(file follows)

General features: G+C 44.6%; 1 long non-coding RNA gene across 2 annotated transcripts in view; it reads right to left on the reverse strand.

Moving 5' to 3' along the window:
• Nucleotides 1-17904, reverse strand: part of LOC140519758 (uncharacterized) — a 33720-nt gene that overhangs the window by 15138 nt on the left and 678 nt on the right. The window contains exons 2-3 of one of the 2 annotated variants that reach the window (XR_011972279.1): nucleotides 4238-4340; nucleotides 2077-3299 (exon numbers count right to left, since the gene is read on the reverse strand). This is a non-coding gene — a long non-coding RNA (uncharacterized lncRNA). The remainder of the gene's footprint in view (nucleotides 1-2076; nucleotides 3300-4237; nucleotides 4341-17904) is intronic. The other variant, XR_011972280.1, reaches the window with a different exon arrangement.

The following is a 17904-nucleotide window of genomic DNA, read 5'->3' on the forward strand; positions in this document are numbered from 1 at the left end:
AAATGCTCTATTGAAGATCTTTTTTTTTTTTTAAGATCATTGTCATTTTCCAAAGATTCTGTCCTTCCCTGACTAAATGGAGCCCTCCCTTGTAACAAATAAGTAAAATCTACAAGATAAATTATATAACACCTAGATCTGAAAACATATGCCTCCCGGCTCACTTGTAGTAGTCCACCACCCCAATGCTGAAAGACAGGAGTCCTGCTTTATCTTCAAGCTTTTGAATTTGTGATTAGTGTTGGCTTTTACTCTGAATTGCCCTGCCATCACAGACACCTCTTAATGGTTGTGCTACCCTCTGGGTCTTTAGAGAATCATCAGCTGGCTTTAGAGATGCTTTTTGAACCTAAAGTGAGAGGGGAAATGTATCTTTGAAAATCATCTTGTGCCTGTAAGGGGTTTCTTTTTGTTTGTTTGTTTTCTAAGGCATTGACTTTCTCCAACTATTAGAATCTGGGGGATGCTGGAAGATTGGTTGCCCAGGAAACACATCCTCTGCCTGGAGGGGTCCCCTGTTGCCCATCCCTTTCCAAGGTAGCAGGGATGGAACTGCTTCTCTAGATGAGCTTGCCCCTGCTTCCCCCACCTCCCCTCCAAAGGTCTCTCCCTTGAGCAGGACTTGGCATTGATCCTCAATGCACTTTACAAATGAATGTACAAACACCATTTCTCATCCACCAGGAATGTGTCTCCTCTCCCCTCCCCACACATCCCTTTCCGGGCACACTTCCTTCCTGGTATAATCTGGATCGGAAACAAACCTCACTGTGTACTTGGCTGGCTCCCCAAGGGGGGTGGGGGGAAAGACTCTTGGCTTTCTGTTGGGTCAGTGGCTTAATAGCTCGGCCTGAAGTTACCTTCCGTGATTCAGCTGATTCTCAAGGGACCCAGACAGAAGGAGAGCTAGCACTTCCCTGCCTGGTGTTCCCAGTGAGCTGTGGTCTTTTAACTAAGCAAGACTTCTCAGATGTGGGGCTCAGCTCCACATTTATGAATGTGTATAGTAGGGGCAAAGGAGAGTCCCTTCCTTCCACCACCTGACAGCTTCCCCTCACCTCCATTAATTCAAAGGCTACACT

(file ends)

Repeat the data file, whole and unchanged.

General features: G+C 44.6%; 1 long non-coding RNA gene across 2 annotated transcripts in view; it reads right to left on the reverse strand.

Moving 5' to 3' along the window:
• Nucleotides 1-17904, reverse strand: part of LOC140519758 (uncharacterized) — a 33720-nt gene that overhangs the window by 15138 nt on the left and 678 nt on the right. The window contains exons 2-3 of one of the 2 annotated variants that reach the window (XR_011972279.1): nucleotides 4238-4340; nucleotides 2077-3299 (exon numbers count right to left, since the gene is read on the reverse strand). This is a non-coding gene — a long non-coding RNA (uncharacterized lncRNA). The remainder of the gene's footprint in view (nucleotides 1-2076; nucleotides 3300-4237; nucleotides 4341-17904) is intronic. The other variant, XR_011972280.1, reaches the window with a different exon arrangement.

The following is a 17904-nucleotide window of genomic DNA, read 5'->3' on the forward strand; positions in this document are numbered from 1 at the left end:
AAATGCTCTATTGAAGATCTTTTTTTTTTTTTAAGATCATTGTCATTTTCCAAAGATTCTGTCCTTCCCTGACTAAATGGAGCCCTCCCTTGTAACAAATAAGTAAAATCTACAAGATAAATTATATAACACCTAGATCTGAAAACATATGCCTCCCGGCTCACTTGTAGTAGTCCACCACCCCAATGCTGAAAGACAGGAGTCCTGCTTTATCTTCAAGCTTTTGAATTTGTGATTAGTGTTGGCTTTTACTCTGAATTGCCCTGCCATCACAGACACCTCTTAATGGTTGTGCTACCCTCTGGGTCTTTAGAGAATCATCAGCTGGCTTTAGAGATGCTTTTTGAACCTAAAGTGAGAGGGGAAATGTATCTTTGAAAATCATCTTGTGCCTGTAAGGGGTTTCTTTTTGTTTGTTTGTTTTCTAAGGCATTGACTTTCTCCAACTATTAGAATCTGGGGGATGCTGGAAGATTGGTTGCCCAGGAAACACATCCTCTGCCTGGAGGGGTCCCCTGTTGCCCATCCCTTTCCAAGGTAGCAGGGATGGAACTGCTTCTCTAGATGAGCTTGCCCCTGCTTCCCCCACCTCCCCTCCAAAGGTCTCTCCCTTGAGCAGGACTTGGCATTGATCCTCAATGCACTTTACAAATGAATGTACAAACACCATTTCTCATCCACCAGGAATGTGTCTCCTCTCCCCTCCCCACACATCCCTTTCCGGGCACACTTCCTTCCTGGTATAATCTGGATCGGAAACAAACCTCACTGTGTACTTGGCTGGCTCCCCAAGGGGGGTGGGGGGAAAGACTCTTGGCTTTCTGTTGGGTCAGTGGCTTAATAGCTCGGCCTGAAGTTACCTTCCGTGATTCAGCTGATTCTCAAGGGACCCAGACAGAAGGAGAGCTAGCACTTCCCTGCCTGGTGTTCCCAGTGAGCTGTGGTCTTTTAACTAAGCAAGACTTCTCAGATGTGGGGCTCAGCTCCACATTTATGAATGTGTATAGTAGGGGCAAAGGAGAGTCCCTTCCTTCCACCACCTGACAGCTTCCCCTCACCTCCATTAATTCAAAGGCTACACT